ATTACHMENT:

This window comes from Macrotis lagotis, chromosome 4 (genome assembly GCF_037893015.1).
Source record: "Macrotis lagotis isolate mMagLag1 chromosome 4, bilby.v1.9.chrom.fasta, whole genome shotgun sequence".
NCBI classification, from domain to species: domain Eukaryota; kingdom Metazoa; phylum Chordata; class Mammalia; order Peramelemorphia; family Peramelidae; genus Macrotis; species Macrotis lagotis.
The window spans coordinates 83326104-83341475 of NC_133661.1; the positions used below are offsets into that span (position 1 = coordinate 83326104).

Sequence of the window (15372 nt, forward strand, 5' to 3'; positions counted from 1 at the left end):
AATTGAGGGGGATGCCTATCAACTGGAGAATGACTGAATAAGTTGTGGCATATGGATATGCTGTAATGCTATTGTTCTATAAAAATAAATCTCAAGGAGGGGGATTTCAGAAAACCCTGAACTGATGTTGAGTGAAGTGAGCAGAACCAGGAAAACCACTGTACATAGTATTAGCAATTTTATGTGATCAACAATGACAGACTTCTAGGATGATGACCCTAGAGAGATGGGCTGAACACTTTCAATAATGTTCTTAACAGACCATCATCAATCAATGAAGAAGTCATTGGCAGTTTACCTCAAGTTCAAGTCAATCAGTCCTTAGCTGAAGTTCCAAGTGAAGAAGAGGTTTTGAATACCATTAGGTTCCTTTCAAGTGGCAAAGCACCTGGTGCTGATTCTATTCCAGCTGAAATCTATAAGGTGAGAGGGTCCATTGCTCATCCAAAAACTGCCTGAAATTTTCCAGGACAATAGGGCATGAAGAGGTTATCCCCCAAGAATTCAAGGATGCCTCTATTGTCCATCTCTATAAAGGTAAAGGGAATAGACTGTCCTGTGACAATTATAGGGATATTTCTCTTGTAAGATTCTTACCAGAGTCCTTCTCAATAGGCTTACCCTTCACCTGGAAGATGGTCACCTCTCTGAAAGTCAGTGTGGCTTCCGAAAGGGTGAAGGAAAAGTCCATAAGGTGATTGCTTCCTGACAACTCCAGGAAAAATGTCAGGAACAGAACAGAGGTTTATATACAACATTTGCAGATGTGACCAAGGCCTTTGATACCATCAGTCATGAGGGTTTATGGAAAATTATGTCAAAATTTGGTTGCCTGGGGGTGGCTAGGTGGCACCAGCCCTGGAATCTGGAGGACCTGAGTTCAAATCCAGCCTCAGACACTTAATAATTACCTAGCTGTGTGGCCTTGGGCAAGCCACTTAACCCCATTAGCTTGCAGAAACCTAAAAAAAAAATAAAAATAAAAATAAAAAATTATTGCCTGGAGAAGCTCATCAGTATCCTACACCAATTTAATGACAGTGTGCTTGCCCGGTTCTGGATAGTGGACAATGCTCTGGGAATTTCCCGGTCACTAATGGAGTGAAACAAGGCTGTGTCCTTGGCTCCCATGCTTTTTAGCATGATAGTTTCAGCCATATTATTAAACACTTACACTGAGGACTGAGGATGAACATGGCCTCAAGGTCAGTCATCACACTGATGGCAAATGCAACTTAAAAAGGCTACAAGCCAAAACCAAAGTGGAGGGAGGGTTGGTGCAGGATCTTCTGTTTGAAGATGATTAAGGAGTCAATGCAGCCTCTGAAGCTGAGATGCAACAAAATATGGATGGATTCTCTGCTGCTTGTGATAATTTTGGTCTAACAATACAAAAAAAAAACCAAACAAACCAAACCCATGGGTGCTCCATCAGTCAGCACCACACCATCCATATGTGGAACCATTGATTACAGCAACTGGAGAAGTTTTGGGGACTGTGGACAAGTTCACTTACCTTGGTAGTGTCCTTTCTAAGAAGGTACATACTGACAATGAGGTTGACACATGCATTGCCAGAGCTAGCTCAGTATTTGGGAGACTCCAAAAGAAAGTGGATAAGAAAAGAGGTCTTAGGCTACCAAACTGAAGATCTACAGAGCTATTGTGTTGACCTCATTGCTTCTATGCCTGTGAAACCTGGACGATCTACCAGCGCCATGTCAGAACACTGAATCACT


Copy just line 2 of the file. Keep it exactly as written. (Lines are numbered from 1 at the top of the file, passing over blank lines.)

Source record: "Macrotis lagotis isolate mMagLag1 chromosome 4, bilby.v1.9.chrom.fasta, whole genome shotgun sequence".